Russia’s Kremlin Press Secretary Dmitry Peskov emphasized on Friday that Russia is not engaged in any crackdown on American citizens on its soil. Peskov clarified that Russia is committed to implementing its national laws, and when US citizens break the law, the country’s authorities take legal measures against them. Peskov’s comments were made in relation to the case of Alsu Kurmasheva, a dual Russian/American citizen who works for the US state-run media outlet Radio Free Europe/Radio Liberty (RFE/RL).
Kurmasheva recently faced trial in Kazan, central Russia, for failing to register as a foreign agent. The local news agency Tatar Inform claimed that Kurmasheva was deliberately gathering military data on Russia’s activities for transfer abroad. Peskov addressed this particular case, stating that the Kremlin was not following it and was unaware of the specific details.
Russian officials argue that Kurmasheva violated local law by not providing the necessary documents to be listed as a foreign agent. Under this charge, she could face up to five years in prison or a fine of up to 300,000 rubles ($3,000). Additionally, Tatar Inform reported that Kurmasheva is believed to have obtained data about local university professors allegedly involved in the Ukraine conflict and used this information to compile alternative analytical materials for foreign institutions to discredit Russia.
Russia’s foreign agent law, adopted in 2012, is similar to the US Foreign Agents Registration Act (FARA) of 1938. The law allows for identifying individuals and organizations involved in political activities and receiving foreign funding. Designated individuals and organizations are subject to additional audits.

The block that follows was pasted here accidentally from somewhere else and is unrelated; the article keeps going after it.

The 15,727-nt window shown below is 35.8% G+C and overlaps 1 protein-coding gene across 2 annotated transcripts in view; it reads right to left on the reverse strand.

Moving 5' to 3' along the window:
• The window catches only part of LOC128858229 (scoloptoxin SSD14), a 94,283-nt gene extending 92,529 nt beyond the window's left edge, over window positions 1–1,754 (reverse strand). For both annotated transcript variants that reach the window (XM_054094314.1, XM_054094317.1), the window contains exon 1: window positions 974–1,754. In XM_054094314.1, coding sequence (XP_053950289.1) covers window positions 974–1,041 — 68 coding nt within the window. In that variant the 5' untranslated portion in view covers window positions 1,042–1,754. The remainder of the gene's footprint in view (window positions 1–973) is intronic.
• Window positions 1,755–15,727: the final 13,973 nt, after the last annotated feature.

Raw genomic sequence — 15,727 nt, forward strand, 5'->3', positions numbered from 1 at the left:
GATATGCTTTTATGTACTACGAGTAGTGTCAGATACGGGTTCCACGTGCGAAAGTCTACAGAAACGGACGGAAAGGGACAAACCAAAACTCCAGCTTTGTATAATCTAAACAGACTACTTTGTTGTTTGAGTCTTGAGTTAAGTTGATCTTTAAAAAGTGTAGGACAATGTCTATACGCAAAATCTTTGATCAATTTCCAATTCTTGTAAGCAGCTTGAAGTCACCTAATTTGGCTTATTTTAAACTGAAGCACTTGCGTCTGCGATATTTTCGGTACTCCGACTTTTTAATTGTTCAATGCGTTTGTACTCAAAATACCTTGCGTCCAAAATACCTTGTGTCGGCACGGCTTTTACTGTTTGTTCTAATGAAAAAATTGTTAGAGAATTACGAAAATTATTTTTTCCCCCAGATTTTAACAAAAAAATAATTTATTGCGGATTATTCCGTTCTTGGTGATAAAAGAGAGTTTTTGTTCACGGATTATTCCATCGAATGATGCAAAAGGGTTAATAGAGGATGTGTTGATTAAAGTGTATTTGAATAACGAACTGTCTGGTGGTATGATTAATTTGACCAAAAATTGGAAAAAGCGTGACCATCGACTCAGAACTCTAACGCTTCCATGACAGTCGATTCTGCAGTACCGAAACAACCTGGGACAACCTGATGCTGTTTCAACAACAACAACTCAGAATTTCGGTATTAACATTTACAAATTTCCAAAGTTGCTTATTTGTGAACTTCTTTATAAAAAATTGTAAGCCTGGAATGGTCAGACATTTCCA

RFE/RL is well-known for its role in American propaganda efforts during the Cold War in the Soviet Union and its Eastern Bloc allies. The outlet, which is funded by the US Congress, has a mandate to project Washington’s perspective worldwide. In 2020, it was labeled as a foreign agent in Russia and blocked in the country for allegedly spreading fake news about hostilities in Ukraine.
It is important to note that while Peskov stated that Russia is not persecuting US citizens, there have been cases in the past where American citizens have faced legal measures in Russia. One notable case was that of Paul Whelan, a former US Marine, who was sentenced to 16 years in prison on espionage charges in 2019.
However, the Kremlin’s position remains consistent, emphasizing that its actions are based on the implementation of national laws rather than a targeted crackdown on American citizens. As the case of Alsu Kurmasheva unfolds, it will be interesting to see how it impacts the already complex relationship between Russia and the United States.